MADRID (AFP) - An aunt of Spain's King Felipe VI on Wednesday acknowledged she headed an offshore company exposed in the so-called Panama Papers but stressed she has always complied with her country's tax laws.
Pilar de Borbon, the elder sister of former monarch King Juan Carlos, said in a statement sent to the Europa Press news agency that the company never had revenues "outside the control of tax authorities" and that it never failed to comply with "any obligation of Spanish tax law."
The relevation that she had an offshore company comes as King Felipe tries to clean up the monarchy's image since he took the throne in 2014 after his father abdicated, due in part to corruption scandals that hit the royals.
Princess Cristina, Felipe's sister, is currently on trial accused of being an accessory to tax evasion in a case linked to her husband's dealings when he ran a foundation.
The Panama Papers scandal erupted Sunday when media groups made public an investigation into a trove of 11.5 million documents leaked from Mossack Fonseca, a law firm, on offshore accounts held by prominent individuals.
While offshore holdings can be legal, they can also be used to hide wealth.
Among those involved are friends of Russian President Vladimir Putin, the brother-in-law of Chinese leader Xi Jinping, Argentine football star Lionel Messi and Iceland's Prime Minister Sigmundur David Gunnlaugsson who has since resigned.
According to Spanish online daily El Confidencial, which had access to the leaked documents from Panama-based Mossack Fonseca, Pilar de Borbon "for years presided and headed a company based in Panama".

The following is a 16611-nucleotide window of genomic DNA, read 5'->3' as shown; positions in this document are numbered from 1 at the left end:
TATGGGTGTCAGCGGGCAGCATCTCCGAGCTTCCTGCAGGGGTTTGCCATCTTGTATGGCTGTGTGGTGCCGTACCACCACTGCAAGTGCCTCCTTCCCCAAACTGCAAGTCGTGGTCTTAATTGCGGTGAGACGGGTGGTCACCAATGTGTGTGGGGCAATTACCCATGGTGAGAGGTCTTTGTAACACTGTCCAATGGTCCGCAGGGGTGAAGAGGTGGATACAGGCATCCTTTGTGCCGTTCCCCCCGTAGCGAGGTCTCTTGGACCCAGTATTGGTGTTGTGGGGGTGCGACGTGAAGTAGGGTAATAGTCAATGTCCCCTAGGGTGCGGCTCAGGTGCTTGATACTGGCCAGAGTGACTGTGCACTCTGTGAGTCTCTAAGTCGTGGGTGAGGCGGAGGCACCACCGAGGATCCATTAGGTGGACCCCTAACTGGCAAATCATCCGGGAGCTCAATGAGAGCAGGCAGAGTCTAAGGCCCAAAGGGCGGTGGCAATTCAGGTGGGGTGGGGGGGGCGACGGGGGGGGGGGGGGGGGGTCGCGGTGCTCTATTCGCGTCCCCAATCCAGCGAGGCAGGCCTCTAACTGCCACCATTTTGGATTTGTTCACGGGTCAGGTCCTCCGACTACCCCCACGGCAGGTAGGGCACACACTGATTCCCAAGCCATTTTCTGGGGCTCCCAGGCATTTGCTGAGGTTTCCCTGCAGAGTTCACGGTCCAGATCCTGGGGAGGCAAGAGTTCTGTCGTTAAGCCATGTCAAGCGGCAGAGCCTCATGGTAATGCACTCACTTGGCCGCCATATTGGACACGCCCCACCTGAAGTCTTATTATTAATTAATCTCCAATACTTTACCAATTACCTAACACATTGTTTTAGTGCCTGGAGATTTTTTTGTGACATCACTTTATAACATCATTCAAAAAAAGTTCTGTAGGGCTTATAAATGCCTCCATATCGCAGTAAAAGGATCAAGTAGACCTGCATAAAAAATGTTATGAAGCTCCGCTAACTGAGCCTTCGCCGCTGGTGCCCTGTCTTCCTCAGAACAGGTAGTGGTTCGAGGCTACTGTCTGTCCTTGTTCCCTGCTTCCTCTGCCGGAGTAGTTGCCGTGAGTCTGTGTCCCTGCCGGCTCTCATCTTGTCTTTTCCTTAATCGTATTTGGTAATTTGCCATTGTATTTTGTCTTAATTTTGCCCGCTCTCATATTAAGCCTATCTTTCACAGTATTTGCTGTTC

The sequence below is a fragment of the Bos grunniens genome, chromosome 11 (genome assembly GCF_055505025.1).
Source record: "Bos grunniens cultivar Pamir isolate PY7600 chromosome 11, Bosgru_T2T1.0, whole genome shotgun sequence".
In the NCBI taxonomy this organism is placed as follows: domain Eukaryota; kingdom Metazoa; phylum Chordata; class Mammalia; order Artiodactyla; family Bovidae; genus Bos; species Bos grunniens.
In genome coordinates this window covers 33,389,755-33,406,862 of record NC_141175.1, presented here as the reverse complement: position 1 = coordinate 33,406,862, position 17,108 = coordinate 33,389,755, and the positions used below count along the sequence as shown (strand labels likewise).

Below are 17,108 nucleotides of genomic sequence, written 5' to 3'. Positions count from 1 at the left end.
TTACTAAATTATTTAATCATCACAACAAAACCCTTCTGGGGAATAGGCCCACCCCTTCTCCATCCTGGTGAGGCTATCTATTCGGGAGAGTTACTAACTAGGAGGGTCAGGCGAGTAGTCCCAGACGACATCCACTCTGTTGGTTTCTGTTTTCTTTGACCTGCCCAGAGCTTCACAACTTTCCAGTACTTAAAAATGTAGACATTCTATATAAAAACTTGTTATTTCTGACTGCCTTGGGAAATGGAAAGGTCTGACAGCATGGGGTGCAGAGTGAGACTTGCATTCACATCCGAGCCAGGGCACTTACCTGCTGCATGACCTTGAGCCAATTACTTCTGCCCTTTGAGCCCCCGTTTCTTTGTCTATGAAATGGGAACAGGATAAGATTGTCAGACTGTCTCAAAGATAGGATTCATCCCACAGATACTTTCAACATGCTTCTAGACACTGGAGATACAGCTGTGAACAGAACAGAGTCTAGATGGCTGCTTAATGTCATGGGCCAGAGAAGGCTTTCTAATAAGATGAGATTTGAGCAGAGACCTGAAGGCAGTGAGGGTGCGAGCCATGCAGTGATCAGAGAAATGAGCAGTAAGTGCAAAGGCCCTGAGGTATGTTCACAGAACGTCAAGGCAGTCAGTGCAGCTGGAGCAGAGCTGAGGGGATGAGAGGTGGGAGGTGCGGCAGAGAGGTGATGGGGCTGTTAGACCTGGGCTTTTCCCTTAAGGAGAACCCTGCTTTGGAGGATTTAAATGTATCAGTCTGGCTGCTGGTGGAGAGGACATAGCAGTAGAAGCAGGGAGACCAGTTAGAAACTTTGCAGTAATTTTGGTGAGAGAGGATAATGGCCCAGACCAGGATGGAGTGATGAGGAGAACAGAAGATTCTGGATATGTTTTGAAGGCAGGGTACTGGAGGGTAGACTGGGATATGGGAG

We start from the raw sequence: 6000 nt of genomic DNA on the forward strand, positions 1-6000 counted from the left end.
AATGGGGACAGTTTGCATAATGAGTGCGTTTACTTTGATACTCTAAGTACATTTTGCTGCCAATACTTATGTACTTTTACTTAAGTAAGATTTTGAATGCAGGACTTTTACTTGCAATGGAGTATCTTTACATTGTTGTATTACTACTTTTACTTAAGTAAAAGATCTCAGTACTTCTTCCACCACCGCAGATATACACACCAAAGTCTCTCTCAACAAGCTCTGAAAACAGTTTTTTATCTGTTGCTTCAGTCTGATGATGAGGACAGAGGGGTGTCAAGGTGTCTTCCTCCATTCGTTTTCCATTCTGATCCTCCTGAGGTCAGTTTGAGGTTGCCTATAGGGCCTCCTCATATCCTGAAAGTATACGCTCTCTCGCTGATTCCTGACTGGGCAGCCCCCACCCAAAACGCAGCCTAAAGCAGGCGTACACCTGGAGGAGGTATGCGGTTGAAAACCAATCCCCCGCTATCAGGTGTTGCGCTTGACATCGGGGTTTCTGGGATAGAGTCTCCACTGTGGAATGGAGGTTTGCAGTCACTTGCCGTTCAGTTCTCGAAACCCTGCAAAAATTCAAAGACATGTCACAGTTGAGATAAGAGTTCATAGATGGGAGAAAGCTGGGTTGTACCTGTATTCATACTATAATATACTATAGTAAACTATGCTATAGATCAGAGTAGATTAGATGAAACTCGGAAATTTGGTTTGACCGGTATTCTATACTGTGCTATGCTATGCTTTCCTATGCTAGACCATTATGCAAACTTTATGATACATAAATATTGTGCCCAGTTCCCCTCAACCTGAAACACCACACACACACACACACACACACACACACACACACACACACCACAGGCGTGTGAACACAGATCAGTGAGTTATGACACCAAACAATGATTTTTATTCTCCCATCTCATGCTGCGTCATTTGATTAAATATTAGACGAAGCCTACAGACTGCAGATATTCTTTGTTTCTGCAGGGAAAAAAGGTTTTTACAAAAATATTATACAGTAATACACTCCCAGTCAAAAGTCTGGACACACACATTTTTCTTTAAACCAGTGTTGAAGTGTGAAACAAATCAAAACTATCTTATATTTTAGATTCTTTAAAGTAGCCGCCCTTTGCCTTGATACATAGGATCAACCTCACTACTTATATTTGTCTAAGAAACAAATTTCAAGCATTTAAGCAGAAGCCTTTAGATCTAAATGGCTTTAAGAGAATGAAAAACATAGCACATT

The 79-year-old became president of the firm, Delantera Financiera SA, in 1974, a year before her brother Juan Carlos acceded the throne, the newspaper said.
She left the presidency of the firm in 1993 but remained linked to the company, which was dissolved on June 24, 2014, five days after her nephew Felipe was proclaimed king.
Pilar de Borbon said the fact that she was listed as the head of the company, along with her late husband and later one of her sons "reveals that there never existed a desire on our part to hide its existence or our participation in it".
She said her family gained control of the company in 1974 when her husband Luis Gomez-Acebo, a financial adviser, decided to expand his professional activities outside of Spain.
But after her husband developed cancer in 1984 the company did not develop any new projects, she added. Gomez-Acebo died in 1991.
Pilar de Borbon said the company was dissolved in June 2014 because it did not have enough resources to justify its upkeep.
More stories on the Panama Papers here.